Janitor fish used to be aquarium pets. They would parade around the fish tank and clean the moss and other dirt that would scatter around the tank. Then, someone said, “If janitor fish are so effective in cleaning fish tanks, then why don’t we put them in the Marikina River so they can clean up all of the dirt?” Unfortunately, his hypothesis didn’t work, and now, janitor fish are the most abundant fish in the Marikina River. In this case, being an abundant species isn’t so great.
The Marikina City government considers these janitor fish as pests. First of all, they build their nests in the sides of the riverbanks, causing the soil to erode. Second, they eat most of the food of other edible fish in the Marikina River. This affects the fishermen that live on catching and selling the edible fish. A recent study states that only one out of ten fish that fishermen catch in the Marikina River are edible; the rest are janitor fish. Plus, janitor fish, with all of the dirt they ingest, are inedible. In fact, the Marikina City government, in desperate hopes of ridding their river of janitor fish, has vowed to pay twenty centavos each for each janitor fish caught.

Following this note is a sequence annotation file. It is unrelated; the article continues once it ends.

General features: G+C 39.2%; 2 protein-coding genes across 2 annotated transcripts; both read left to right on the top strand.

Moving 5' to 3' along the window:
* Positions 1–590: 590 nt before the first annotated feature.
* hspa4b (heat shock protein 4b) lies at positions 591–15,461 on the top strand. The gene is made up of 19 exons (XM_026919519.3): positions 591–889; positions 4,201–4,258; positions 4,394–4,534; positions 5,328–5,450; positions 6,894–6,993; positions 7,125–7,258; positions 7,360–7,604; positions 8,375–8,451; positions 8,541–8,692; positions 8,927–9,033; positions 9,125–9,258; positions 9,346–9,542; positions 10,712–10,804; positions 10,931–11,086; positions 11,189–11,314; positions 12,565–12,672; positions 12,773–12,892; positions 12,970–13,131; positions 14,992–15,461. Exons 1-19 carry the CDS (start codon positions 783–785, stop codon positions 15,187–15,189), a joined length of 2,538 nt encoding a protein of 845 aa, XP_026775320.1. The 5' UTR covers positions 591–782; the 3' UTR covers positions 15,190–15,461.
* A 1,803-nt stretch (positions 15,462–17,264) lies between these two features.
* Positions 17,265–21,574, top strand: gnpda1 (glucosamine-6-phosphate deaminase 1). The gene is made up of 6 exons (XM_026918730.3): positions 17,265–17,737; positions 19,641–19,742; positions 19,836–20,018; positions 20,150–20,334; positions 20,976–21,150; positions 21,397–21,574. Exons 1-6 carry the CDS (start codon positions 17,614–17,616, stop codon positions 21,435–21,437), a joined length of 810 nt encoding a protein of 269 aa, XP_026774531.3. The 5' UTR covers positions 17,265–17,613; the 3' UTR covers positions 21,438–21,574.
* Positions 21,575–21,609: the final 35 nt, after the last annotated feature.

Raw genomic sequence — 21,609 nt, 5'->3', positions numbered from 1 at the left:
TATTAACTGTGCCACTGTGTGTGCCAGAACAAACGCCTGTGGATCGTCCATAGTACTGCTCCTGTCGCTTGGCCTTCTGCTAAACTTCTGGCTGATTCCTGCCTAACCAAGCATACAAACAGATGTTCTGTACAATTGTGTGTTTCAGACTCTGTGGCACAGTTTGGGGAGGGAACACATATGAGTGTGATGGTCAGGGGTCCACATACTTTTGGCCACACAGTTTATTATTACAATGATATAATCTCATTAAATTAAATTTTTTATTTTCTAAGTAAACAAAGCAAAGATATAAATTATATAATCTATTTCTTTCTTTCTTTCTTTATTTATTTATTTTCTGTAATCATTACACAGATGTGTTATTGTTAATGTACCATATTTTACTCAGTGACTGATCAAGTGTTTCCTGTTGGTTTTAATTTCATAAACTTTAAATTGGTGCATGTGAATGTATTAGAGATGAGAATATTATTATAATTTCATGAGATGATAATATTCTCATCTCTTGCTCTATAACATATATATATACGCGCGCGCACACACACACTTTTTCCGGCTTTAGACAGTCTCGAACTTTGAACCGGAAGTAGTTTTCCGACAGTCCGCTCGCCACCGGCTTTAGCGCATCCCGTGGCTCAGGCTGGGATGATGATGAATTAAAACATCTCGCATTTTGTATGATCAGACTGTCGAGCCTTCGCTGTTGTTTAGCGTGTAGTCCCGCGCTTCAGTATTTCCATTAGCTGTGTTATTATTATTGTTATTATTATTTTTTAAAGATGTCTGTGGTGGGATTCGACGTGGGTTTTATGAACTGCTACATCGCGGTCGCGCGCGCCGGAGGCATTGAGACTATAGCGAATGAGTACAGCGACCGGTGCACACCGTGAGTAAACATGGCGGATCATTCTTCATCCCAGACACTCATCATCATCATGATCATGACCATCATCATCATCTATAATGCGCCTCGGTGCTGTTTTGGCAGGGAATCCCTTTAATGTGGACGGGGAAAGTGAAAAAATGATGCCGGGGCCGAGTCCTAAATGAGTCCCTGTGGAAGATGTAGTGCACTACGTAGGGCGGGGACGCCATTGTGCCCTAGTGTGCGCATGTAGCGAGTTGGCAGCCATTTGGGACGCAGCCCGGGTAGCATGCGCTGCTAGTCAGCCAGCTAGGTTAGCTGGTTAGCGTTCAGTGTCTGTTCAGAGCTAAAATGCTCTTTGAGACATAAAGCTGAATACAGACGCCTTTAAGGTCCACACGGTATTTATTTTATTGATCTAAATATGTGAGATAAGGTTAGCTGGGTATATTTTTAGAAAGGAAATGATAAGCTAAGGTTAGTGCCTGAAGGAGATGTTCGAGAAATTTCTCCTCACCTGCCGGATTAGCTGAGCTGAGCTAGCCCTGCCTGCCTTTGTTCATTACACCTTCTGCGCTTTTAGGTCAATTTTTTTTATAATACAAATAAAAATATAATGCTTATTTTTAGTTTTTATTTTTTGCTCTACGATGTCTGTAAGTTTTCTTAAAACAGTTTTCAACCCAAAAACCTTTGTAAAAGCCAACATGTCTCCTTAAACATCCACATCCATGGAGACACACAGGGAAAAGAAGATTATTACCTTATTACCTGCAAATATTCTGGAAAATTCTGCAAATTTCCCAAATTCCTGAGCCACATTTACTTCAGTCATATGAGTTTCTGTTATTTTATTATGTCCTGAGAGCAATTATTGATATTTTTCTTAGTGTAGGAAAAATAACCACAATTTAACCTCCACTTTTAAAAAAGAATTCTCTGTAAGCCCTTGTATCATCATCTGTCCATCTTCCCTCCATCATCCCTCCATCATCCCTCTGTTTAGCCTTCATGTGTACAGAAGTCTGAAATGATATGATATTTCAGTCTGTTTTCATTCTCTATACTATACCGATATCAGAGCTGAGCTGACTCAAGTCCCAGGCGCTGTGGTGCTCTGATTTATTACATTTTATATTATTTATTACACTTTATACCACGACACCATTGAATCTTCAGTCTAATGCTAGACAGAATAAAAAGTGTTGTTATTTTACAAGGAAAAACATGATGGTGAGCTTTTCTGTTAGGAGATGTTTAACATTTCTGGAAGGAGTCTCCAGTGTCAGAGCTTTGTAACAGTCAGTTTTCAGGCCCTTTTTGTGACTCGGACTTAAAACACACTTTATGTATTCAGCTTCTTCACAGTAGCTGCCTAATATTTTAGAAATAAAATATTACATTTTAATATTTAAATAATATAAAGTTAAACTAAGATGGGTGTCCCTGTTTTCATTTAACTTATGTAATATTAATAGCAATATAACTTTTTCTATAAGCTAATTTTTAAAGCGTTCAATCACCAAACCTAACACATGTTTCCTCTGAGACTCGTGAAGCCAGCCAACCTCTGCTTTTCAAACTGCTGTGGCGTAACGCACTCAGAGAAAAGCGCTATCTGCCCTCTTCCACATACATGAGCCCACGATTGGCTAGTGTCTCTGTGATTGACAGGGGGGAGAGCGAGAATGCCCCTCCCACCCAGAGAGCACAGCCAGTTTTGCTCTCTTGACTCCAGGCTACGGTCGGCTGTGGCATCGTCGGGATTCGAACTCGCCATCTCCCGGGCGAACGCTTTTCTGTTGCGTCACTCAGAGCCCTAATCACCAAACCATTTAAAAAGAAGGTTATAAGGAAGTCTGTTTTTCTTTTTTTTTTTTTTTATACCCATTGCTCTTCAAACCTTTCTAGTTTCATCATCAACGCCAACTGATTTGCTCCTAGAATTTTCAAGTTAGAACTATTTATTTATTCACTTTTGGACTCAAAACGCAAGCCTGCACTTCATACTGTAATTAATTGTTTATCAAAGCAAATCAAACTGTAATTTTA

In 2005, a challenge was given to students of Marikina Science High School to find ways to make janitor fish useful. In fact, many were successful. A group was able to make leather out of the thick fish’s skin. This is beneficial for the city, since it is well-known to make shoes. Another student, Raymond Joseph Amurao, got local and international awards for his janitor fish biofuel.
So, in this experiment, we want to add to the achievements of the MSHS students. In addition to the successful leather and biofuel, we want to test how effective janitor fish are as fertilizers. We will make another kind of fertilizer—one with no janitor fish remains—and test which is more effective.
Statement of Problem and Objectives
Using the background information above, our problem for...